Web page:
Those are some examples of the verbiage you could use when you had a more regular recurring babysitting position.
Step #5: Play up your strengths on your resume
This could include any volunteer experience, any school clubs or activities you participated in, any musical talents you might have, or any skills such as leadership, organization, attention to detail, or particular areas of study, or interests you may have.
Step #6: A good transitional job between babysitting and nannying is a mother’s helper
Being a mother’s helper means that you help to provide care for a family while one of the parents is around, perhaps they needed an extra set of hands, or maybe they needed to run an errand for a short period, or perhaps be away working in another room while you’re providing care. As a mother’s helper you might take on more responsibility than you would as a babysitter, you might be fully in charge of the children, or you might do extra duties around the house such as maybe help with laundry, organization, that sort of thing.
Step #7: Advertise that you’re looking for a mother’s helper, or nanny position online
You might turn to a local child care website in your community such as Nanny Parent Connection if you’re in the Seattle area. This could also look like some of the child care communities on social media, such as Facebook, or maybe even Nextdoor. You can also let families who you previously babysat for know that you’re looking to take on additional responsibilities by becoming a mother’s helper. One of these previous families you work with may be looking for some additional help, or they might have a friend or neighbor who they know is looking for this kind of care as well. If these families don’t need that kind of help and they don’t know anyone else who does, please ask them to keep you in mind in case something comes up down the road. Also, don’t forget to add this mother’s helper experience to your resume because it absolutely counts!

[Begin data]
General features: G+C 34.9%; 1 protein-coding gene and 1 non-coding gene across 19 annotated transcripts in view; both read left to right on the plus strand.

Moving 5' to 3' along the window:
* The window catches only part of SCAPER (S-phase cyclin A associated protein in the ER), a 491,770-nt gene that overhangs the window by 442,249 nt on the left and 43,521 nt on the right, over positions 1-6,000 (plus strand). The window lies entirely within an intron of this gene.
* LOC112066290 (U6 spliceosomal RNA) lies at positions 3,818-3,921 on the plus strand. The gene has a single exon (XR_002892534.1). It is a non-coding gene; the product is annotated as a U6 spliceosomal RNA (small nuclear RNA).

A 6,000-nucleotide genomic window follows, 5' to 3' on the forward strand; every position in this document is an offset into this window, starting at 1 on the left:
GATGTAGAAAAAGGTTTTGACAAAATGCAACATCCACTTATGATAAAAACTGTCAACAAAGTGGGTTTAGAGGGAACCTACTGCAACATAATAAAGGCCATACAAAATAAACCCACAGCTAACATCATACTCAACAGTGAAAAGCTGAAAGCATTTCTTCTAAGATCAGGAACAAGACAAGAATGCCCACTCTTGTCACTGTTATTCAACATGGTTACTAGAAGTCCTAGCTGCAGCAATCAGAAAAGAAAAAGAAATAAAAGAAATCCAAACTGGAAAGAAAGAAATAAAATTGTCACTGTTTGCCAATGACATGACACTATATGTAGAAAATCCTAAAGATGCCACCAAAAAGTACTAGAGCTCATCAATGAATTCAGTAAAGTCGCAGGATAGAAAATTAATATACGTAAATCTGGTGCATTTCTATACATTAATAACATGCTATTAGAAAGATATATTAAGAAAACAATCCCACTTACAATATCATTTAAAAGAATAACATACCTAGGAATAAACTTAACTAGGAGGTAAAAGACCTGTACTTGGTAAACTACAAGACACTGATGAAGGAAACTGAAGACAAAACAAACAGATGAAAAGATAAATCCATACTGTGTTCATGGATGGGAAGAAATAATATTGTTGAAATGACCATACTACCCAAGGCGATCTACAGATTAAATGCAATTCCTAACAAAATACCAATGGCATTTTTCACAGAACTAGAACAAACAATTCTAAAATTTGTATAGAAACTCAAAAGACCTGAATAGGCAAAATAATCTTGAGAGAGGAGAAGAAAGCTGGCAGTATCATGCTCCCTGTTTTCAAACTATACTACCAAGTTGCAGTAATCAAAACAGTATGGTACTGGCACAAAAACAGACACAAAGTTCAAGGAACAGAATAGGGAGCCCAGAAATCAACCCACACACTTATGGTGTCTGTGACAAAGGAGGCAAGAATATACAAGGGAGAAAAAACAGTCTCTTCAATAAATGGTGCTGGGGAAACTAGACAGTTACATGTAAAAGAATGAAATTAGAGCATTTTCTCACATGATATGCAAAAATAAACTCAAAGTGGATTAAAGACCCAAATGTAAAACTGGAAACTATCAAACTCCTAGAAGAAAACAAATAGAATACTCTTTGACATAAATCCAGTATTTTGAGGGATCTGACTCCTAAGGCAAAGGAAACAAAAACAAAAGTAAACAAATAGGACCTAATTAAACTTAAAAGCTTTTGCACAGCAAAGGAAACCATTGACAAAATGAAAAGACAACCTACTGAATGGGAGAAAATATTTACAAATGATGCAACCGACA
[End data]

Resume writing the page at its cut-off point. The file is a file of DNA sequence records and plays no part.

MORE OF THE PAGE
Step #8: You can also use this previous babysitting, or mother’s helper experience to apply for daycare or preschool assistant role
These types of positions are very common to see on a nanny’s resume, and it’s really great because it reflects on the nanny’s ability to multitask and care for multiple children at once. This type of experience is particularly helpful for a nanny share, or for providing care to a family with multiple children. Care providers can gain some really valuable experience and knowledge in these types of child care settings. It also can demonstrate reliability, follow-through, and one’s ability to work together as part of a team.
Daycare or preschool assistant positions may require that you take some additional child development training, or go through a background check process.
Step #9: Consider taking some additional nanny or child care training courses on your own
This is a great way to show any prospective employer that you are serious and committed about transitioning to nanny care. Good resources for these classes include The International Nanny Association, The US Nanny Association, or you can simply do a google search for “nanny classes” near you. Aside from nanny specific courses, you could also consider taking some of the following courses in water safety, child development, positive discipline, special needs care, child nutrition, or cooking.
Alright, everyone, that’s it for Episode #3 in my “From Babysitter to Nanny” video series. Today we talked about the nine steps to transition to becoming a nanny.
I hope this information was helpful. If you like this video please make sure you click on the like button, subscribe, or ring the bell so that you can be notified when more of these videos come out. Please join me back for Episode #4 in this series when I cover “How to Become a Nanny”. Thanks everyone, I will see you next time, bye!